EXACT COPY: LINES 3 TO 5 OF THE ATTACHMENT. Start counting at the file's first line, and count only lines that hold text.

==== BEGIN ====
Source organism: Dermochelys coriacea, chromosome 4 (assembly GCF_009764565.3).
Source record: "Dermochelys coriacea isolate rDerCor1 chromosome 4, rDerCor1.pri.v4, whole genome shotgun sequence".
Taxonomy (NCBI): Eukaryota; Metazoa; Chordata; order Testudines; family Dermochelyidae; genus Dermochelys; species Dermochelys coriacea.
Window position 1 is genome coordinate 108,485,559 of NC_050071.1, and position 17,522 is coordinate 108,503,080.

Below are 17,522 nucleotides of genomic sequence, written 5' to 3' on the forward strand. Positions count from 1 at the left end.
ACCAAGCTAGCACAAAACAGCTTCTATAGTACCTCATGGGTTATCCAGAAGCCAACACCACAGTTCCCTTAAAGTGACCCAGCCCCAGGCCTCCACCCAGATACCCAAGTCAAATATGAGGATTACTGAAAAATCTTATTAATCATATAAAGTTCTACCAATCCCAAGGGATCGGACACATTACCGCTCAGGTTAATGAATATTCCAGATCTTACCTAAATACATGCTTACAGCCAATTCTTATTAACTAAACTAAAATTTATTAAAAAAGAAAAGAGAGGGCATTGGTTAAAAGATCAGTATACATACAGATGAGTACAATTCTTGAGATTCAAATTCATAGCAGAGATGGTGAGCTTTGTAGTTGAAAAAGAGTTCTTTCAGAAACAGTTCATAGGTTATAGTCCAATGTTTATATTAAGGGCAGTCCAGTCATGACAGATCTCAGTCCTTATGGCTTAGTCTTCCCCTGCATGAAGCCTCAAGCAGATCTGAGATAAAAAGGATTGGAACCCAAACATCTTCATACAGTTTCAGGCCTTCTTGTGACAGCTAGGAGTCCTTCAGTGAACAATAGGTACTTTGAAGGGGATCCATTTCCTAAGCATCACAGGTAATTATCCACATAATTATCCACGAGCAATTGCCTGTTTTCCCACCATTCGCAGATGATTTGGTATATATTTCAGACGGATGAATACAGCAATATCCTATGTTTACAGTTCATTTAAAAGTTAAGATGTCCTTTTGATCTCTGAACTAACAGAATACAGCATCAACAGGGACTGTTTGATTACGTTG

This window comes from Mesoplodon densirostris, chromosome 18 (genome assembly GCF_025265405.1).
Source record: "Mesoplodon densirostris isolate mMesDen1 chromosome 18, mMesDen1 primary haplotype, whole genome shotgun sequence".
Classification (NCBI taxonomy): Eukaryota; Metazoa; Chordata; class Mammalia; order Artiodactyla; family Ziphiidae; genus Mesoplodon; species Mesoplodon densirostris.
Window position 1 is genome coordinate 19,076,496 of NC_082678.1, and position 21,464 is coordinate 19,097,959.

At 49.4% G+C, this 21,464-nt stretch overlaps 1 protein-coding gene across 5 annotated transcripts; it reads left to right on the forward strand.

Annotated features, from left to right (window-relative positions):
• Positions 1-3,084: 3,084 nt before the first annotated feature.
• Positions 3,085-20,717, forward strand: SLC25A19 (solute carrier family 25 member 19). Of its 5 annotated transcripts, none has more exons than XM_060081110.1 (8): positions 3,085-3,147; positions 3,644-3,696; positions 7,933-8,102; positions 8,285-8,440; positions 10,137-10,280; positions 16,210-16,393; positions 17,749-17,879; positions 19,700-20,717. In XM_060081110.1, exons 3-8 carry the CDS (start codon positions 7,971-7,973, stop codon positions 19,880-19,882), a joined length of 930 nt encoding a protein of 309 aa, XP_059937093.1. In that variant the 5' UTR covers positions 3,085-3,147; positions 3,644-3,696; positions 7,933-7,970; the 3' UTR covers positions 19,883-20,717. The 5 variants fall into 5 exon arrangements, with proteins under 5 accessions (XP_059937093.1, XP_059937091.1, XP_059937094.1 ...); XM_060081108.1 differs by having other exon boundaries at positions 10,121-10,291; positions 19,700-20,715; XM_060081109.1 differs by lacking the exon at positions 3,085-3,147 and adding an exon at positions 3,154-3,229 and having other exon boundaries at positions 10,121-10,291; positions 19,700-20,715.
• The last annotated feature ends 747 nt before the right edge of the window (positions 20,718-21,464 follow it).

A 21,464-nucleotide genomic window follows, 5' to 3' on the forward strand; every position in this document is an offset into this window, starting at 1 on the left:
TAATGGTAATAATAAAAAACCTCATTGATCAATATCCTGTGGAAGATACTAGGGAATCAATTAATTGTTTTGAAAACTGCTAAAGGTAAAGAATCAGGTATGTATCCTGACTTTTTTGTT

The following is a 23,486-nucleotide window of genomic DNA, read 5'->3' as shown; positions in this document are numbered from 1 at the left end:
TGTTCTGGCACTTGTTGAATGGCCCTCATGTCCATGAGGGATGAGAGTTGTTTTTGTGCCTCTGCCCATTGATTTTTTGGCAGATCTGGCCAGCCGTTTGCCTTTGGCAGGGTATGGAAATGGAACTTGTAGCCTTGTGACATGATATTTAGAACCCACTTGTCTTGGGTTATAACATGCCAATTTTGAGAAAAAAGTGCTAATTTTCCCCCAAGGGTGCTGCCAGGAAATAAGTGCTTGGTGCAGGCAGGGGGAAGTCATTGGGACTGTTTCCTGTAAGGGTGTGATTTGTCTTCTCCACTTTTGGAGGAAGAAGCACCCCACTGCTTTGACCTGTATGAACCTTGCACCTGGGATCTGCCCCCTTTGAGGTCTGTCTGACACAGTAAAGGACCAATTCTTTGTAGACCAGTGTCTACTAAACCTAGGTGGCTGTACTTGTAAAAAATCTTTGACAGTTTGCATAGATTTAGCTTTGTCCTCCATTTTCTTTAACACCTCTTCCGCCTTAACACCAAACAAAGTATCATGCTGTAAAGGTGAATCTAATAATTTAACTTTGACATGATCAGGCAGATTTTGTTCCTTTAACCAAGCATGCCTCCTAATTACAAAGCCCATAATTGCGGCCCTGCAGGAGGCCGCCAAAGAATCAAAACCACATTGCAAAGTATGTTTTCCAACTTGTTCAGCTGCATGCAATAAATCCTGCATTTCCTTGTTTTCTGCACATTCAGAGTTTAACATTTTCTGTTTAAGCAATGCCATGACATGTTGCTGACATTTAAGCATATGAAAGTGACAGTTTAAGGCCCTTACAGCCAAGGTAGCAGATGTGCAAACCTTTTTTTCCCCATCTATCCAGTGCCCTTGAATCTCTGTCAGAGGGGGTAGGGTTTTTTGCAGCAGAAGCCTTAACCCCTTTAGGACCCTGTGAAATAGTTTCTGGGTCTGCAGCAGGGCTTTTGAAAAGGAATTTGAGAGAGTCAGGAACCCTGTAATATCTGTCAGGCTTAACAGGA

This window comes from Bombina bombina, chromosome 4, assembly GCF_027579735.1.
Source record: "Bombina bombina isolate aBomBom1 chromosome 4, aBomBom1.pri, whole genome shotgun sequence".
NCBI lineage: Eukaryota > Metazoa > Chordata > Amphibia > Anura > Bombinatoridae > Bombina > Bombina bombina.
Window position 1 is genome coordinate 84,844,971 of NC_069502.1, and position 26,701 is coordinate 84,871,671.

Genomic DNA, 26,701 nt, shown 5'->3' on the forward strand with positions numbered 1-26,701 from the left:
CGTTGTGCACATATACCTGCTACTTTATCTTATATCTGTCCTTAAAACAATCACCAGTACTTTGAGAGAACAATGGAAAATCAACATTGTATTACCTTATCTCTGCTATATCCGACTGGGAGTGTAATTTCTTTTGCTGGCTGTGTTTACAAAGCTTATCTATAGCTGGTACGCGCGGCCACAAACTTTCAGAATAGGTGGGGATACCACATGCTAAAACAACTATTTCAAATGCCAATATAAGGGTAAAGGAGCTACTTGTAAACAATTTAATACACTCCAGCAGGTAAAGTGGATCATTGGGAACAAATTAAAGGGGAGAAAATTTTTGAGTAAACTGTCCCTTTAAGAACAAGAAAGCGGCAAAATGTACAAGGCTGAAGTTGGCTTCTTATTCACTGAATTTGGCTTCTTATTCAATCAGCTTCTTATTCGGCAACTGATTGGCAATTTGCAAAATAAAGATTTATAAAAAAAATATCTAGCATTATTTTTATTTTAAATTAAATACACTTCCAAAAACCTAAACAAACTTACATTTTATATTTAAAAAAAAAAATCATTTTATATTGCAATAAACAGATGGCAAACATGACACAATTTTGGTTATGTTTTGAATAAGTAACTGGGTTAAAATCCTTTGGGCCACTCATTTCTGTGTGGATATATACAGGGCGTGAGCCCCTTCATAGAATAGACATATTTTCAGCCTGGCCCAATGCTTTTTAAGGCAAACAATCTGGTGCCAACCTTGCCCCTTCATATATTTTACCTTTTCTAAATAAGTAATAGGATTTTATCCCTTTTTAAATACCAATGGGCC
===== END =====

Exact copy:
Taxonomy (NCBI): Eukaryota; Metazoa; Chordata; order Testudines; family Dermochelyidae; genus Dermochelys; species Dermochelys coriacea.
Window position 1 is genome coordinate 108,485,559 of NC_050071.1, and position 17,522 is coordinate 108,503,080.

Below are 17,522 nucleotides of genomic sequence, written 5' to 3' on the forward strand. Positions count from 1 at the left end.